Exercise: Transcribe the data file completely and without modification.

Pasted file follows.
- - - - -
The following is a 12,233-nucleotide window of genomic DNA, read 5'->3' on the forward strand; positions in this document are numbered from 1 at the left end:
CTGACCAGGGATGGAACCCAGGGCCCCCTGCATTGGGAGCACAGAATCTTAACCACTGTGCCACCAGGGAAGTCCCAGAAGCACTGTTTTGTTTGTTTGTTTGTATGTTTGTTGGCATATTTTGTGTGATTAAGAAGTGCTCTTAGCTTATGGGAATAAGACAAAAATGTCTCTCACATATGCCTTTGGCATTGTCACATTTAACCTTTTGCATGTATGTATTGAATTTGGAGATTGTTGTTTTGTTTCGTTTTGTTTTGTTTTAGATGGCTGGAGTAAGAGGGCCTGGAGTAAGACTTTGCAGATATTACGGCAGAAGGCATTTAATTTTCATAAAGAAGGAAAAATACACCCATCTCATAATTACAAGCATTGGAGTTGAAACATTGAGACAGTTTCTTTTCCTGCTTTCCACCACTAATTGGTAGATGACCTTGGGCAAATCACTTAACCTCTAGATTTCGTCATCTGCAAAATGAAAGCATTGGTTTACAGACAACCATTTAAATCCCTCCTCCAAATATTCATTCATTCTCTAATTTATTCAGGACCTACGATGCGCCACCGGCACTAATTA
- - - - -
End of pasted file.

The following is a 12,233-nucleotide window of genomic DNA, read 5'->3' on the forward strand; positions in this document are numbered from 1 at the left end:
CTGACCAGGGATGGAACCCAGGGCCCCCTGCATTGGGAGCACAGAATCTTAACCACTGTGCCACCAGGGAAGTCCCAGAAGCACTGTTTTGTTTGTTTGTTTGTATGTTTGTTGGCATATTTTGTGTGATTAAGAAGTGCTCTTAGCTTATGGGAATAAGACAAAAATGTCTCTCACATATGCCTTTGGCATTGTCACATTTAACCTTTTGCATGTATGTATTGAATTTGGAGATTGTTGTTTTGTTTCGTTTTGTTTTGTTTTAGATGGCTGGAGTAAGAGGGCCTGGAGTAAGACTTTGCAGATATTACGGCAGAAGGCATTTAATTTTCATAAAGAAGGAAAAATACACCCATCTCATAATTACAAGCATTGGAGTTGAAACATTGAGACAGTTTCTTTTCCTGCTTTCCACCACTAATTGGTAGATGACCTTGGGCAAATCACTTAACCTCTAGATTTCGTCATCTGCAAAATGAAAGCATTGGTTTACAGACAACCATTTAAATCCCTCCTCCAAATATTCATTCATTCTCTAATTTATTCAGGACCTACGATGCGCCACCGGCACTAATTA